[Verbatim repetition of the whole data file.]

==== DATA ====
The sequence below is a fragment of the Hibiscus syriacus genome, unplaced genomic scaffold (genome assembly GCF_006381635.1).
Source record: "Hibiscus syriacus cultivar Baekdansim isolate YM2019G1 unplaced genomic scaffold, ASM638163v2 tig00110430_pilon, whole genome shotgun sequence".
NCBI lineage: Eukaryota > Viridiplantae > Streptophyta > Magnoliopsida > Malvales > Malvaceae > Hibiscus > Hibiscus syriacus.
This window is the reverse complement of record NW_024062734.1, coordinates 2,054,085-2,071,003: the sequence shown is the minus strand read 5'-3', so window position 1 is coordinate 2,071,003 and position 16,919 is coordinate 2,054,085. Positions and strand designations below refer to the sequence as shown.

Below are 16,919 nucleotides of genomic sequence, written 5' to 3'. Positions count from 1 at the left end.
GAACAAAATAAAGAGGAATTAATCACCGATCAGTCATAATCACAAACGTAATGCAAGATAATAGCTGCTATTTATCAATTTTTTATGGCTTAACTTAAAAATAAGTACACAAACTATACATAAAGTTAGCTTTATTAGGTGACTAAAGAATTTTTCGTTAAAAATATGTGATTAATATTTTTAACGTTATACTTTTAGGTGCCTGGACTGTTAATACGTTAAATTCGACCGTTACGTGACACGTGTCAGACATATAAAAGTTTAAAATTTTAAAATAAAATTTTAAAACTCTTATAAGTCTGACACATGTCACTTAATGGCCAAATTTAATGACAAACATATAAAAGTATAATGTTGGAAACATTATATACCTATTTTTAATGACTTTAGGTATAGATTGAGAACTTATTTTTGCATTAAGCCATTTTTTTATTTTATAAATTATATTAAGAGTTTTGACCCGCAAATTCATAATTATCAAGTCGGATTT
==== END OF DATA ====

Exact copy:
The sequence below is a fragment of the Hibiscus syriacus genome, unplaced genomic scaffold (genome assembly GCF_006381635.1).
Source record: "Hibiscus syriacus cultivar Baekdansim isolate YM2019G1 unplaced genomic scaffold, ASM638163v2 tig00110430_pilon, whole genome shotgun sequence".
NCBI lineage: Eukaryota > Viridiplantae > Streptophyta > Magnoliopsida > Malvales > Malvaceae > Hibiscus > Hibiscus syriacus.
This window is the reverse complement of record NW_024062734.1, coordinates 2,054,085-2,071,003: the sequence shown is the minus strand read 5'-3', so window position 1 is coordinate 2,071,003 and position 16,919 is coordinate 2,054,085. Positions and strand designations below refer to the sequence as shown.

Below are 16,919 nucleotides of genomic sequence, written 5' to 3'. Positions count from 1 at the left end.
GAACAAAATAAAGAGGAATTAATCACCGATCAGTCATAATCACAAACGTAATGCAAGATAATAGCTGCTATTTATCAATTTTTTATGGCTTAACTTAAAAATAAGTACACAAACTATACATAAAGTTAGCTTTATTAGGTGACTAAAGAATTTTTCGTTAAAAATATGTGATTAATATTTTTAACGTTATACTTTTAGGTGCCTGGACTGTTAATACGTTAAATTCGACCGTTACGTGACACGTGTCAGACATATAAAAGTTTAAAATTTTAAAATAAAATTTTAAAACTCTTATAAGTCTGACACATGTCACTTAATGGCCAAATTTAATGACAAACATATAAAAGTATAATGTTGGAAACATTATATACCTATTTTTAATGACTTTAGGTATAGATTGAGAACTTATTTTTGCATTAAGCCATTTTTTTATTTTATAAATTATATTAAGAGTTTTGACCCGCAAATTCATAATTATCAAGTCGGATTT